FAQ

Q. How often should I see a dentist?

A. The American Dental Association (ADA) recommends visiting a dentist at least twice a year for a check-up and a professional cleaning. Our office also recommends two visits per year for most people. Patients with chronic gum disease may need to be seen more often for cleanings.

Q. What do I do if I have a dental emergency?

A. Please call our office as soon as you determine that you have a dental emergency. If you have a dental emergency during regular business hours, we will be glad to work you into our schedule. After hours, over the weekend and during holidays, please call our office - the voicemail will give you the doctor's emergency contact number.

Q. What kind of toothbrush should I use?

A. Adults should use a small-to-medium size toothbrush with soft bristles. The head of the brush needs to be small enough to brush all areas of the mouth thoroughly, specifically the back of the mouth, which can be hard to reach. Children should use small toothbrushes with soft bristles. People with sensitive teeth can benefit from using gentle, soft bristled toothbrushes.

Q. How often should I replace my toothbrush?

A. The American Dental Association recommends that you replace your brush every 3 to 4 months. With each use, the bristles become worn and cleaning effectiveness decreases. Depending on your oral health, you may need to replace your brush sooner. Typically, children toothbrushes need to be replaced more regularly than adults.

Q. Is a powered toothbrush more effective than a manual toothbrush?

A. Generally, manual toothbrushes are just as effective as powered toothbrushes as long as they are used properly. Children may find brushing with a powered toothbrush more exciting. If you have difficulty using a manual toothbrush, a powered toothbrush may be more comfortable and easier to use.

Q. Should I brush or floss first?

A. As long as you brush and floss thoroughly, it does not matter if you brush then floss or floss then brush.

Q. Is one type of toothpaste better than the others?

A. For the most part, no. We recommend you use a toothpaste that contains fluoride and carries the ADA Seal of Acceptance, which means it has been assessed for safety and effectiveness. Studies consistently show that fluoride helps strengthen and rebuild tooth structure, and helps prevent dental decay. Topical fluoride (that is applied to the teeth and then spit out) has never been linked to any adverse health effects. We generally do not recommend ingested fluoride.

Q. Are payment plans available for my dental treatment?

A. Yes. We offer Care Credit. We also accept most major credit cards and many types of dental insurance. We will process any insurance claims for you.


Common Problems

Tooth Decay

Tooth decay, also known as caries or cavities, is preventable. Carbohydrate-rich foods, such as candy, cookies, soft drinks and even fruit juices, leave deposits on your teeth. Those deposits are consumed by the normal bacteria in your mouth and form plaque. The bacteria uses this food to form acids that eat away at tooth enamel, resulting in tooth decay.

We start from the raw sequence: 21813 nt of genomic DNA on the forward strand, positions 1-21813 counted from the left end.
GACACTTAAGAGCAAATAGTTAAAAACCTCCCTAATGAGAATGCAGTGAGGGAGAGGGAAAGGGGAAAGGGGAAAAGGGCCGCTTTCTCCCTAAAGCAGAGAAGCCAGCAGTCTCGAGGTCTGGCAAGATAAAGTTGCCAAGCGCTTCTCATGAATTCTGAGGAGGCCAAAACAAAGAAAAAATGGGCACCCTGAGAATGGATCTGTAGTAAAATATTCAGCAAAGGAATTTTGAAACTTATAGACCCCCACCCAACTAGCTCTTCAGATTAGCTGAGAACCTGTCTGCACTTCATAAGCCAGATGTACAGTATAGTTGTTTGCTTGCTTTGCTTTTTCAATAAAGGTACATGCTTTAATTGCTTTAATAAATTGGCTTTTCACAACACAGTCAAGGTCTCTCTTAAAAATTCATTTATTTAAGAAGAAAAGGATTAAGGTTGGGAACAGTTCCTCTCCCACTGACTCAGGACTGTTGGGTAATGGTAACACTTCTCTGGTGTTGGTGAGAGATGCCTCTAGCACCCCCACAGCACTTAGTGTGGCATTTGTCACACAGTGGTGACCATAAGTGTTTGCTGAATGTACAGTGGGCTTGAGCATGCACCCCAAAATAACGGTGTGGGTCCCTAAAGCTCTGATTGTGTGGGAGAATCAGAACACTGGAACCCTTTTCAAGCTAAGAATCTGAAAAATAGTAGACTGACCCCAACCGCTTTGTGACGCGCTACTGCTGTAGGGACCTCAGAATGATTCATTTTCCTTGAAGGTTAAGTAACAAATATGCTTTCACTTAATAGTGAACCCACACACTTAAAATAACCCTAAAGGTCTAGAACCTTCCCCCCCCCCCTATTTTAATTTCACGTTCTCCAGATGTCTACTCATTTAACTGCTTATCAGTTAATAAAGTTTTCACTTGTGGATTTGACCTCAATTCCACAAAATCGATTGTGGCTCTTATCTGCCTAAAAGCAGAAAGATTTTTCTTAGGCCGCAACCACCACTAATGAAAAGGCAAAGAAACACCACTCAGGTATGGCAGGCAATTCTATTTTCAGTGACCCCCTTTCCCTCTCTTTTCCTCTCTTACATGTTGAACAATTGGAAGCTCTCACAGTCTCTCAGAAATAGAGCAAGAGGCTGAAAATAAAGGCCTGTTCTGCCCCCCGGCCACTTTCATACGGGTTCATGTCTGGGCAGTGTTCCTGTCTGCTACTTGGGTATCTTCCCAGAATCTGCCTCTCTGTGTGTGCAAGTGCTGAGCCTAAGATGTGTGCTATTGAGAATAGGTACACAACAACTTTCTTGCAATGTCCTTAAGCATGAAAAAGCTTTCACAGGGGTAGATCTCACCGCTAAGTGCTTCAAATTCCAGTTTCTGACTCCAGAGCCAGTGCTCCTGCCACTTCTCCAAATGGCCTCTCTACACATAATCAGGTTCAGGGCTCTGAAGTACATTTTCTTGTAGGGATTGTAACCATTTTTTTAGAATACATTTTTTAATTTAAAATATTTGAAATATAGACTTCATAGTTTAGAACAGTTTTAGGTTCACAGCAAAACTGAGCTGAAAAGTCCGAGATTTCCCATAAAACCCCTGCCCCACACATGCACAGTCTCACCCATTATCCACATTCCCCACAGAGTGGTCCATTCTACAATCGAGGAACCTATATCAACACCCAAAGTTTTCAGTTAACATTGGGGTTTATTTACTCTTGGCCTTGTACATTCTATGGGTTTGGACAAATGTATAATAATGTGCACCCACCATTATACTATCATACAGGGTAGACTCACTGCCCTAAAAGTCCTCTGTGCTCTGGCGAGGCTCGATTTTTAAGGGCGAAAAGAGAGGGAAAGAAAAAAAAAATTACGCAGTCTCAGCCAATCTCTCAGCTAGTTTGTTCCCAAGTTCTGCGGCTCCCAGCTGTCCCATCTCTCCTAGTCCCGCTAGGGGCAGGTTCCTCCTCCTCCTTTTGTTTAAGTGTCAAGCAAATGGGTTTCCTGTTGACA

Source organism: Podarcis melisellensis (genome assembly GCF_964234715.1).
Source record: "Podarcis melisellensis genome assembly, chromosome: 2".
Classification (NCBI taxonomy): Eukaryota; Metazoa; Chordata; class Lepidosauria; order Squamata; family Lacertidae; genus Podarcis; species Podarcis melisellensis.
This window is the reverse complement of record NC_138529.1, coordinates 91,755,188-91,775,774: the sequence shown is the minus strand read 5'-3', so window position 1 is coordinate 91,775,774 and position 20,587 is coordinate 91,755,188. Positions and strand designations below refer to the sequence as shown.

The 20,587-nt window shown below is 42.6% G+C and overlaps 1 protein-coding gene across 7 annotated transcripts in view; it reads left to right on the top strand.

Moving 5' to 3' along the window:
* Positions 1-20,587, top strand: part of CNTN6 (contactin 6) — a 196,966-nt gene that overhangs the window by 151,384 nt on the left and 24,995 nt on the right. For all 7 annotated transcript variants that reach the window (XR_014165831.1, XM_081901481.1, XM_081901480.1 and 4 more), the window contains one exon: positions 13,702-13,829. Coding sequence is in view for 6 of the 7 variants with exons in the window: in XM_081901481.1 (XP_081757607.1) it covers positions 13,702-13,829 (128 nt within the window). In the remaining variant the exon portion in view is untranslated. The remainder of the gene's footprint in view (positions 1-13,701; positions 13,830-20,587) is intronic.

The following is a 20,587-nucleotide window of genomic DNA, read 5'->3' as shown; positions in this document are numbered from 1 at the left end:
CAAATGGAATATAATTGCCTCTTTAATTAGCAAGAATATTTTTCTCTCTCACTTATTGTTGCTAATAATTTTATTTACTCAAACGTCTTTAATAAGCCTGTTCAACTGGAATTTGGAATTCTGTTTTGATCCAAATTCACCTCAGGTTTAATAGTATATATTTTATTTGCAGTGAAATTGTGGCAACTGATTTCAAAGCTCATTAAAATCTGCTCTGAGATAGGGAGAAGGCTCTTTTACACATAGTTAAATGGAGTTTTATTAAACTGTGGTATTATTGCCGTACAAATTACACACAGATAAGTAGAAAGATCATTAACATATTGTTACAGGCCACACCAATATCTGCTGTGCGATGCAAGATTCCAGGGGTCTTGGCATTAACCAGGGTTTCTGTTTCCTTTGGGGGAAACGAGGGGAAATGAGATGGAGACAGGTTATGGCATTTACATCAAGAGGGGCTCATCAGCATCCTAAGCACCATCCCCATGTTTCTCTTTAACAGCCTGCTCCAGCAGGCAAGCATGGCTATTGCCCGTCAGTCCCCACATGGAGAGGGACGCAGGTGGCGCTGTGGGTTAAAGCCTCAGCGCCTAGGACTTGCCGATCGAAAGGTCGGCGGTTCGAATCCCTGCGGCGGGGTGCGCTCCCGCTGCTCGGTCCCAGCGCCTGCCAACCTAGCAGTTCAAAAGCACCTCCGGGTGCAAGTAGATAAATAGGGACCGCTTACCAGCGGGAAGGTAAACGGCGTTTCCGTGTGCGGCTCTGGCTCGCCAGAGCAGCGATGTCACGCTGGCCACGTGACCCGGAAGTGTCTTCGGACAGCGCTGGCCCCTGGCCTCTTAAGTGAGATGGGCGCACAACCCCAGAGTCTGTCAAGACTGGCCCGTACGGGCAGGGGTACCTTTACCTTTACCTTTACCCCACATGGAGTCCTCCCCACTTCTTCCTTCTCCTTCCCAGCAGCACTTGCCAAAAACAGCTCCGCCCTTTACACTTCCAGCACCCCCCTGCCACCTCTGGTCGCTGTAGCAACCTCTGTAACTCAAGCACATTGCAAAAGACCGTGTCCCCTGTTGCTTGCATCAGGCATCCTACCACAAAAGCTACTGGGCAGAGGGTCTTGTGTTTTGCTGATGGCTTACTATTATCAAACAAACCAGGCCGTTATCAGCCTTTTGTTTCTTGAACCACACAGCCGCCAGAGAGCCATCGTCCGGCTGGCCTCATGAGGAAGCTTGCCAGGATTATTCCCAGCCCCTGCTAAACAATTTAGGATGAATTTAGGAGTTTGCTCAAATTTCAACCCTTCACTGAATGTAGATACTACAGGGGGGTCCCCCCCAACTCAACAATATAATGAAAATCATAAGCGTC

Sensitive Teeth

Your teeth expand and contract in reaction to changes in temperature. Hot and cold foods and beverages can cause pain or irritation to people with sensitive teeth. Over time, tooth enamel can be worn down, gums may recede or teeth may develop microscopic cracks, exposing the interior of the tooth and irritating nerve endings. Simply breathing cold air can be painful for those with extremely sensitive teeth.

Often teeth with receded gums have sensitivity. That is because there is no enamel coating to protect the inner nerve from the temperature changes.

Gum Disease

Gum, or periodontal, disease can cause inflammation, tooth loss and bone damage, and common indicators are consistent bad breath or a bad taste in the mouth. Gums in the early stage of disease, known as gingivitis, can bleed easily and become red and swollen. As the disease progresses to periodontitis, teeth may fall out or need to be removed by a dentist. Gum disease is highly preventable and can usually be avoided through daily brushing and flossing.

Bad Breath (Halitosis)

Daily brushing and flossing helps to prevent the build-up of food particles, plaque and bacteria in your mouth. Food particles left in the mouth deteriorate and cause bad breath. While certain foods, such as garlic or anchovies, may create temporary bad breath, consistent bad breath may be a sign of gum disease or another dental problem.

Canker Sores

Canker sores (aphthous ulcers) are small sores inside the mouth that often recur. They have a white or gray base surrounded by a red border. Generally lasting one or two weeks, the duration of canker sores can be reduced by the use of antimicrobial mouthwashes or topical agents.

Orthodontic Problems

A bite that does not meet properly (a malocclusion) can be inherited, or some types of improper bites may be acquired. Common causes of malocclusion include missing or extra teeth, crowded teeth, misaligned jaws, injuries/trauma or developmental issues, such as finger or thumb sucking.

Blue Stone Hills Dentistry

  • Blue Stone Hills Dentistry - 2342 Blue Stone Hills Dr., Harrisonburg, VA 22801 Phone: 540-433-3625

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